Precinct 88-02 is 28% white and 66% African-American as of the 2010 census.

One has to wonder why Treadaway chose this neighborhood, which is not really where a bunch of white Republicans live.

It’s also half-way across the county from the Flinn Broadcasting offices. Germantown or the East Poplar Corridor would have been closer to work, and around more folks like him.

Don’t get me wrong, I’m no hater of Raleigh. In fact, I canvassed this precinct extensively in 2012 when I ran for County Commission, and met a lot of really engaged awesome people. I probably knocked on the door to his house back then.

But it does raise some suspicion about why Treadaway would move there?

Could it possibly be because the person representing that very district was also running for Countywide office and would be, presumably, vacating it soon?

I mean, I’m no conspiracy theorist, but come on…you gotta ask.

Maintaining “Balance”

Since 2007, the District 1 seat has been occupied by Bill Morrison. Morrison won that year after two African-American candidates (Antonio Parkinson, and Stephanie Gatewood) splitting the black vote. Morrison beat Stephanie Gatewood in a runoff election a month later.

In the nearly 11 years of his tenure, Morrison was a reliable, if not vocal member of the six member “white voting bloc” that would periodically pick off one or two black Council members to join them in passing stuff.

One can only assume that the remaining white members on the Council want Treadaway because they want to maintain that 7-6 split for as long as they can. They understand that once the City Council moves closer to representation that more accurately represents the racial balance of the city, it’ll be harder for them to get things through.

One has to wonder why Treadaway was their choice for the position. Surely there was another business friendly person living in the district that they could hand pick, the way they did with J Ford Canale in Super District 9.

About half the precincts in District 1 are majority white. There had to be someone other than a guy who lived in a Mississippi town of less than 8000 for 16+ years…and who even ran for Alderman there just 5 years ago, that could do the job.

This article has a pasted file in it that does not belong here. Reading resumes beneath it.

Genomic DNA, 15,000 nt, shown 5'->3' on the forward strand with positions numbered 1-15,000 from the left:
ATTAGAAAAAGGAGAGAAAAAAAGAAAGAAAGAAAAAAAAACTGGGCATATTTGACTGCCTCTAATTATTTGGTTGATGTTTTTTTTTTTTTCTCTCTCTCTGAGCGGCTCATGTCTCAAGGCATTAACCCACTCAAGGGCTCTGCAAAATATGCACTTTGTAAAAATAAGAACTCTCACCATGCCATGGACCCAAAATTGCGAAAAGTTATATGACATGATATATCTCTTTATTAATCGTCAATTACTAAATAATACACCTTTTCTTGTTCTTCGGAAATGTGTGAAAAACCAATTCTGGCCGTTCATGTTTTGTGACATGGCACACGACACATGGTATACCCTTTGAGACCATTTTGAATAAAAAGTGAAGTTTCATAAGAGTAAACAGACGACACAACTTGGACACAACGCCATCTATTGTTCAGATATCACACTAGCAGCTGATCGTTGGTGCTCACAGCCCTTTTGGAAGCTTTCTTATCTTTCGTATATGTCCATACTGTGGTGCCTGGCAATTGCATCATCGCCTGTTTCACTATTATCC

You don’t need a tin foil hat to figure out “something’s rotten in Denmark” with the way the first batch of votes went down.

The next batch of votes coming up December 4th, won’t be any easier. With just 10 members remaining on the Council, and seven (7) votes still needed to seat someone, you could see a repeat of Tuesday.

Hopefully some of the candidates will withdraw and lend their support to another, more viable candidate. Maybe that will resolve the issue before we have to endure another marathon round of pointless votes.

It could also be that some members of the Council think it will be better to just have 10 for a while to get some things done. I’m sure there’s a lot the remaining 5 white guys plus Berlin Boyd can get done with fewer people questioning or voting against their intended actions.

In any case, its a bad look for a Council that’s been full of bad looks lately. I doubt it will get any easier when it comes time to seat people for the District 6 and District 8-2 seats vacated by Edmund Ford Jr. and Janis Fullilove.

As always, keep your eye on the ball and your head on a swivel. There’s a reason this vote went to an impasse, and its probably already in the pipeline.

2 Replies to “The Saga for City Council District 1”

  1. The Mississippi man has only lived inn memphis for four months! Could they not find a resident puppet in the city?! Things are getting curiouser and coursiouser!